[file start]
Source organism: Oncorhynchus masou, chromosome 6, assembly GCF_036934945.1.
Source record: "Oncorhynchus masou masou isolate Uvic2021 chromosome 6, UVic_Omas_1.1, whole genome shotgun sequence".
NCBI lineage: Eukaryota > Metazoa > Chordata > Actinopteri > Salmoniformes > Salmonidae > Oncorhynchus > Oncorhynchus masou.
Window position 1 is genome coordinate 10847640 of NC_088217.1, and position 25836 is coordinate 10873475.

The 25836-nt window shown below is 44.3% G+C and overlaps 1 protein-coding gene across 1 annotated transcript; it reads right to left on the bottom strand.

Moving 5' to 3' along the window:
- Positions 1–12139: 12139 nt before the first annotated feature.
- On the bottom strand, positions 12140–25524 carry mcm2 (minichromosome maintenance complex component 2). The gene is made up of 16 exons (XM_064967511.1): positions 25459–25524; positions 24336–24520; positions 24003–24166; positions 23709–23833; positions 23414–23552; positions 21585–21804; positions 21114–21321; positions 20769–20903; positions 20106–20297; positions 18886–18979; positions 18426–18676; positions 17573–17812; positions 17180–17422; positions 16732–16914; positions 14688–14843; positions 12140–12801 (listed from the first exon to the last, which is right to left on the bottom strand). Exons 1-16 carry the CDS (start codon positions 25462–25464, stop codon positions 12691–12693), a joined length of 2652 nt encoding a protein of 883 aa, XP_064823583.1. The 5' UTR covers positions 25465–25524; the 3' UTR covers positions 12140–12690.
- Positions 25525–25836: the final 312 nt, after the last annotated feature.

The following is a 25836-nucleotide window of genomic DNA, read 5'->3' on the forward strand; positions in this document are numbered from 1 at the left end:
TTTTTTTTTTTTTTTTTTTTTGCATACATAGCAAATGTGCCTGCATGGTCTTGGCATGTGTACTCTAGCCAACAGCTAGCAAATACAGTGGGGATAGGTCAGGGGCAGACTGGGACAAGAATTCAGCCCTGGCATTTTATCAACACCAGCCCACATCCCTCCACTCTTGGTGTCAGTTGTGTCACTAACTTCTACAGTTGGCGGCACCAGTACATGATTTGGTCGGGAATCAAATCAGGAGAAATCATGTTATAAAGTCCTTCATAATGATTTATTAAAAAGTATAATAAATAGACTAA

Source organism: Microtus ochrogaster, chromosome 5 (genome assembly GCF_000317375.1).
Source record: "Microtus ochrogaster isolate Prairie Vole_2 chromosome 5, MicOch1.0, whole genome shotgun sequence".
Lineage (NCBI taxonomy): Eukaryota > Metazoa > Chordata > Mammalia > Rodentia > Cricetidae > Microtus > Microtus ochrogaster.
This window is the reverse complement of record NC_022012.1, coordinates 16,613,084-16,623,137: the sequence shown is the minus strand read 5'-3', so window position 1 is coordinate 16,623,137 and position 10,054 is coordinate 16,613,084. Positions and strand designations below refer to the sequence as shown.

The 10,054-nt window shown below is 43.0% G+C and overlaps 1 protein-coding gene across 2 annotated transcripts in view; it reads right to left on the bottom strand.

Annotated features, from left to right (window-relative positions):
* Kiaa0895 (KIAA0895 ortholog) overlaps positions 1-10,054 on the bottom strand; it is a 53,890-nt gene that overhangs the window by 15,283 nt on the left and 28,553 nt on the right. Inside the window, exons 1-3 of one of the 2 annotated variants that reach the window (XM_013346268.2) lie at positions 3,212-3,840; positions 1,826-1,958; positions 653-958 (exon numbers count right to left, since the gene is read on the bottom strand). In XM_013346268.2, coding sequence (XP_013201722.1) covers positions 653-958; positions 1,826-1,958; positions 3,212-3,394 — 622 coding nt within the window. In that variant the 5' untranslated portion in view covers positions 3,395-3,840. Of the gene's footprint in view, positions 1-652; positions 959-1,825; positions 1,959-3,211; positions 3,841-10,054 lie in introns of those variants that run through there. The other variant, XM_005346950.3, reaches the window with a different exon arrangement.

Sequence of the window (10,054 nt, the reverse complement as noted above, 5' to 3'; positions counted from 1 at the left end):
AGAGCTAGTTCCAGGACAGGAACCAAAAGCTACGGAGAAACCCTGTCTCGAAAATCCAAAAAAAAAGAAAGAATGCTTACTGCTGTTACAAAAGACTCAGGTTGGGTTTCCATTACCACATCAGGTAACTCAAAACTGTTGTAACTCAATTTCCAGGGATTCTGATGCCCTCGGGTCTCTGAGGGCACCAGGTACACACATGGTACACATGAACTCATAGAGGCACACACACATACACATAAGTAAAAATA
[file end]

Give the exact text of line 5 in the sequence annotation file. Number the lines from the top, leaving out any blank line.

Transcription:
The 25836-nt window shown below is 44.3% G+C and overlaps 1 protein-coding gene across 1 annotated transcript; it reads right to left on the bottom strand.